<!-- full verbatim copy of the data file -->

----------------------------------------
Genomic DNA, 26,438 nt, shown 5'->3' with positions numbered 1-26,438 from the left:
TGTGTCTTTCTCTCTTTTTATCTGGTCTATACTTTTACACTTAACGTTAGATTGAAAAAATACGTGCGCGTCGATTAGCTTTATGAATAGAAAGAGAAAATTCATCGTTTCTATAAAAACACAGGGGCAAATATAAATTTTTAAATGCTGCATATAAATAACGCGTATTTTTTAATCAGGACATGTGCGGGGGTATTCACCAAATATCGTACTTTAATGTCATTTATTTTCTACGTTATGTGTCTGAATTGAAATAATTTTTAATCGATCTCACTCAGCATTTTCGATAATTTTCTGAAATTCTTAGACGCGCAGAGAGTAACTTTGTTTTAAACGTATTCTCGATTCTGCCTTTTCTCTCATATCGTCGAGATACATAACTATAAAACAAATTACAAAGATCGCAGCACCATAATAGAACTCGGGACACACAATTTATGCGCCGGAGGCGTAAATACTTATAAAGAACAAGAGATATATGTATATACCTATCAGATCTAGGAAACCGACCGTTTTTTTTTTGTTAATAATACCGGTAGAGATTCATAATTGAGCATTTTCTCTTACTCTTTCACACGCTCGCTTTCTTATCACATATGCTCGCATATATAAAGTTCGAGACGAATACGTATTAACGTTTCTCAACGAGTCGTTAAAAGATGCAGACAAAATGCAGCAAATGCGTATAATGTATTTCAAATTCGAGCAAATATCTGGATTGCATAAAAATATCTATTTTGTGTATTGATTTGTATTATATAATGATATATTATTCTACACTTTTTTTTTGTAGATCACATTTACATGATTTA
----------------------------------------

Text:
Genomic DNA, 26,438 nt, shown 5'->3' with positions numbered 1-26,438 from the left:
TGTGTCTTTCTCTCTTTTTATCTGGTCTATACTTTTACACTTAACGTTAGATTGAAAAAATACGTGCGCGTCGATTAGCTTTATGAATAGAAAGAGAAAATTCATCGTTTCTATAAAAACACAGGGGCAAATATAAATTTTTAAATGCTGCATATAAATAACGCGTATTTTTTAATCAGGACATGTGCGGGGGTATTCACCAAATATCGTACTTTAATGTCATTTATTTTCTACGTTATGTGTCTGAATTGAAATAATTTTTAATCGATCTCACTCAGCATTTTCGATAATTTTCTGAAATTCTTAGACGCGCAGAGAGTAACTTTGTTTTAAACGTATTCTCGATTCTGCCTTTTCTCTCATATCGTCGAGATACATAACTATAAAACAAATTACAAAGATCGCAGCACCATAATAGAACTCGGGACACACAATTTATGCGCCGGAGGCGTAAATACTTATAAAGAACAAGAGATATATGTATATACCTATCAGATCTAGGAAACCGACCGTTTTTTTTTTGTTAATAATACCGGTAGAGATTCATAATTGAGCATTTTCTCTTACTCTTTCACACGCTCGCTTTCTTATCACATATGCTCGCATATATAAAGTTCGAGACGAATACGTATTAACGTTTCTCAACGAGTCGTTAAAAGATGCAGACAAAATGCAGCAAATGCGTATAATGTATTTCAAATTCGAGCAAATATCTGGATTGCATAAAAATATCTATTTTGTGTATTGATTTGTATTATATAATGATATATTATTCTACACTTTTTTTTTGTAGATCACATTTACATGATTTA